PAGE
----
The Littlest Caregiver
a short essay
by Melissa Yuan-Innes
Published by Olo Books
In association with Windtree Press
I helped my father to the hospital bathroom. He flapped his gown up and I was horrified to realize he wasn't wearing anything underneath.
"Are you okay, Dad? I'll be just outside," I yelped and escaped.
"I don't want to see my dad's ass," I later told a friend who had lost her father to cancer.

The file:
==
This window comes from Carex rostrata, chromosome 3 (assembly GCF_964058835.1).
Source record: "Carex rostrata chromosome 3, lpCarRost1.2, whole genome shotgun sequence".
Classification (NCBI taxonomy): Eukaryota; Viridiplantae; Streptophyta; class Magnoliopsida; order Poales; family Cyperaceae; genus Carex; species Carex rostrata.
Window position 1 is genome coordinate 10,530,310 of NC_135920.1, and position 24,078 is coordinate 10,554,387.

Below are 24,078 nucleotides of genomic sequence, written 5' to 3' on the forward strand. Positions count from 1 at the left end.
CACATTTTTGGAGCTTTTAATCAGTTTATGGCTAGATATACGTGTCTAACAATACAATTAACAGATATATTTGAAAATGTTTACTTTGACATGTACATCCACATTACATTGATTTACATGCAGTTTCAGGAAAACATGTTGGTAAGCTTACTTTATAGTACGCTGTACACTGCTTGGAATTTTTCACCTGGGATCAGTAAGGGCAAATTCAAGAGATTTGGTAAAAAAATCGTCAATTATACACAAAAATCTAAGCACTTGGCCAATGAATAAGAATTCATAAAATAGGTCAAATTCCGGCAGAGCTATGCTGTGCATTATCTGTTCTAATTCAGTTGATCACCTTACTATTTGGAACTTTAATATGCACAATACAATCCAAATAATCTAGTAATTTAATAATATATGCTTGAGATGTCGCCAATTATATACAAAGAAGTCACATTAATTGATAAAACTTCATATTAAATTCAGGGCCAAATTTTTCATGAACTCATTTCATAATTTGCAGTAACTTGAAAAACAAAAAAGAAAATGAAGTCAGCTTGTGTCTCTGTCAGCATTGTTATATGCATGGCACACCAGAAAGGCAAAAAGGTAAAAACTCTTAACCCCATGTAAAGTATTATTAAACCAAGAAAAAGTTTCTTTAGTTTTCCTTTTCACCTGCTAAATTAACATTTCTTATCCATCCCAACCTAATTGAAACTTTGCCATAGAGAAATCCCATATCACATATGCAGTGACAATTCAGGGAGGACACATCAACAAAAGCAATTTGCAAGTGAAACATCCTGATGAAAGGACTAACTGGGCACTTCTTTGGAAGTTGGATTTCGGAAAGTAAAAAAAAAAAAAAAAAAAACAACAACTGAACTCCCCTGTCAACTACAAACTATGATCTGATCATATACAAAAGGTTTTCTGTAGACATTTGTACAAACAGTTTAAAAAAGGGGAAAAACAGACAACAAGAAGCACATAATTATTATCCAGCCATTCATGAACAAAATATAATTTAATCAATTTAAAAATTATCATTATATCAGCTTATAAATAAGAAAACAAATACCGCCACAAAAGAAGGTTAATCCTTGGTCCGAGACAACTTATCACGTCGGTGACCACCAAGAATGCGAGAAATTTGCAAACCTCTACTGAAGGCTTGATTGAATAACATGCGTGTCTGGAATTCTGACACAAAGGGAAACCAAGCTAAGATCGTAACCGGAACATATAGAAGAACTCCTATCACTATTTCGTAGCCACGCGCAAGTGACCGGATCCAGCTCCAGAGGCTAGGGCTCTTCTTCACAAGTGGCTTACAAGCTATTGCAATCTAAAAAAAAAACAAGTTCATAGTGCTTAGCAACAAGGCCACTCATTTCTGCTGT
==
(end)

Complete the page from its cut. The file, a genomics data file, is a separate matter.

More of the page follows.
"Really? It didn't bother me. Washing him, changing him, it was no big deal."
It was a big deal to me. Ever since my father had been diagnosed with an aggressive form brain cancer almost a year and a half ago, I'd tried to give as good care as I could. Since I'm an emergency doctor, I could handle the imaging, asking for second opinions, pushing for faster and better treatment. But the actual caretaking, I fumbled.